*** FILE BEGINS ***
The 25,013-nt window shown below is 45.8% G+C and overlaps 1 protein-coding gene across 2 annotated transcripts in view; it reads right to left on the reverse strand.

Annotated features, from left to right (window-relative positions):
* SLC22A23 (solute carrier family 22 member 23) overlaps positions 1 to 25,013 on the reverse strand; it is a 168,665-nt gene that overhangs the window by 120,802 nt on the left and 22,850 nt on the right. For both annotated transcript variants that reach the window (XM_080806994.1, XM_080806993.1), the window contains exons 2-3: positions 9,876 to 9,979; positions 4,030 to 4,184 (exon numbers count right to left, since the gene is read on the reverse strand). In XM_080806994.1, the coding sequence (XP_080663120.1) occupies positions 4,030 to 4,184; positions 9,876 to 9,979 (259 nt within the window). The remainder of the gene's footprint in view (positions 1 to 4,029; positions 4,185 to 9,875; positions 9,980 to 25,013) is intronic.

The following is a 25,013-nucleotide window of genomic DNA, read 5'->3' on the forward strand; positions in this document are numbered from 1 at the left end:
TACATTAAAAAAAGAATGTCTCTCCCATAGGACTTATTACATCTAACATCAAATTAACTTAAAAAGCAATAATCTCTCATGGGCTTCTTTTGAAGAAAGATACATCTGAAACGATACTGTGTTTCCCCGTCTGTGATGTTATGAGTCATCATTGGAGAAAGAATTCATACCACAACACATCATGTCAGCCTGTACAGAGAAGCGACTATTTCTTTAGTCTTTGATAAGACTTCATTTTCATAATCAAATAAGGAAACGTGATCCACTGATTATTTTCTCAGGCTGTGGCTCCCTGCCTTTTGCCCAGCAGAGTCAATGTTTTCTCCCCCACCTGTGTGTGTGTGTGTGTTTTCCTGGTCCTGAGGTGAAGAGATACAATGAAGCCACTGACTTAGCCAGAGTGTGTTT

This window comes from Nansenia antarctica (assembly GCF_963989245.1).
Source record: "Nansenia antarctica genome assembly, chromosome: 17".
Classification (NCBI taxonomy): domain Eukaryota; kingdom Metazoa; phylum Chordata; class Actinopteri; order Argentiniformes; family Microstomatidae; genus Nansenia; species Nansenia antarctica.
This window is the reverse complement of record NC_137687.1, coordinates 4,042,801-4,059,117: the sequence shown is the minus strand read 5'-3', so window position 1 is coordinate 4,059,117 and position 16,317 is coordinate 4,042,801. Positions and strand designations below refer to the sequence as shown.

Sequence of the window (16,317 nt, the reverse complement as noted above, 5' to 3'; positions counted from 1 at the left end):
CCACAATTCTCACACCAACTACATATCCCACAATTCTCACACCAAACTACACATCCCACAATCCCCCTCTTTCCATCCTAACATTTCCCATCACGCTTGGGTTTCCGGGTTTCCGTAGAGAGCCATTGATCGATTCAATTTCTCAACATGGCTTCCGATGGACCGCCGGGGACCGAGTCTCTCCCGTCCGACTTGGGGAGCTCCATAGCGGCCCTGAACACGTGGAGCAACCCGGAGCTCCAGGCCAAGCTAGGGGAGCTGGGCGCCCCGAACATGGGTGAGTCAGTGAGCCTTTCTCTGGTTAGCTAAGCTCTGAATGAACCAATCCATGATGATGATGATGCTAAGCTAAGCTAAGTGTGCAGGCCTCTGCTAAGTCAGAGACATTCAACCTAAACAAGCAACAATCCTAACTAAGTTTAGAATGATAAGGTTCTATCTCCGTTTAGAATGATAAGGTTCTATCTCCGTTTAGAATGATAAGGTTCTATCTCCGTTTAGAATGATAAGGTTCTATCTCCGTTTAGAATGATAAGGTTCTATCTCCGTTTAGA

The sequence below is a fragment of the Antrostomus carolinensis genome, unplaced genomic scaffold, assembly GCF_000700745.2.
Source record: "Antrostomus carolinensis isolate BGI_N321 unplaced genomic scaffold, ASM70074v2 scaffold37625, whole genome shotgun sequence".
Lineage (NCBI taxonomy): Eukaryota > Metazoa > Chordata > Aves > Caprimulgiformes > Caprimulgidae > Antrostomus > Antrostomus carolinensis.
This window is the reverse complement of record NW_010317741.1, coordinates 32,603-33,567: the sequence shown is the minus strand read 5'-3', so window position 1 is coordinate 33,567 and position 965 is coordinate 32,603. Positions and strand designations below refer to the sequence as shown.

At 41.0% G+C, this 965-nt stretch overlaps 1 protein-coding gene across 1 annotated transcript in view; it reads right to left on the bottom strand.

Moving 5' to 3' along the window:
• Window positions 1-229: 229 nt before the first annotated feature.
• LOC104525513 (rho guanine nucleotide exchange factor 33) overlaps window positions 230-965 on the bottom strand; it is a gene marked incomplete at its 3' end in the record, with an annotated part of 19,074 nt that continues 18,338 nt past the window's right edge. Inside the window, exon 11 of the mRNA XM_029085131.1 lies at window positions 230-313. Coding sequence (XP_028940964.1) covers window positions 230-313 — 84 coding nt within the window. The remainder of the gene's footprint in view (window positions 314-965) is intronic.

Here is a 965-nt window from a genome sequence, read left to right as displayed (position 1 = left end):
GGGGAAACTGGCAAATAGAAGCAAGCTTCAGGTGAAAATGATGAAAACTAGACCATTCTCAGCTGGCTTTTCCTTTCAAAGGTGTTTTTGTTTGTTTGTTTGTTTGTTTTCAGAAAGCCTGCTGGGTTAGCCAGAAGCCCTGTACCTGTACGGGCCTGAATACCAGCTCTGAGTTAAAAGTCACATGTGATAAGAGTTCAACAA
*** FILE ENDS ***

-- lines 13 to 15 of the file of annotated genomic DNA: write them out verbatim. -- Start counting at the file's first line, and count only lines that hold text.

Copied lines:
Source record: "Antrostomus carolinensis isolate BGI_N321 unplaced genomic scaffold, ASM70074v2 scaffold37625, whole genome shotgun sequence".
Lineage (NCBI taxonomy): Eukaryota > Metazoa > Chordata > Aves > Caprimulgiformes > Caprimulgidae > Antrostomus > Antrostomus carolinensis.
This window is the reverse complement of record NW_010317741.1, coordinates 32,603-33,567: the sequence shown is the minus strand read 5'-3', so window position 1 is coordinate 33,567 and position 965 is coordinate 32,603. Positions and strand designations below refer to the sequence as shown.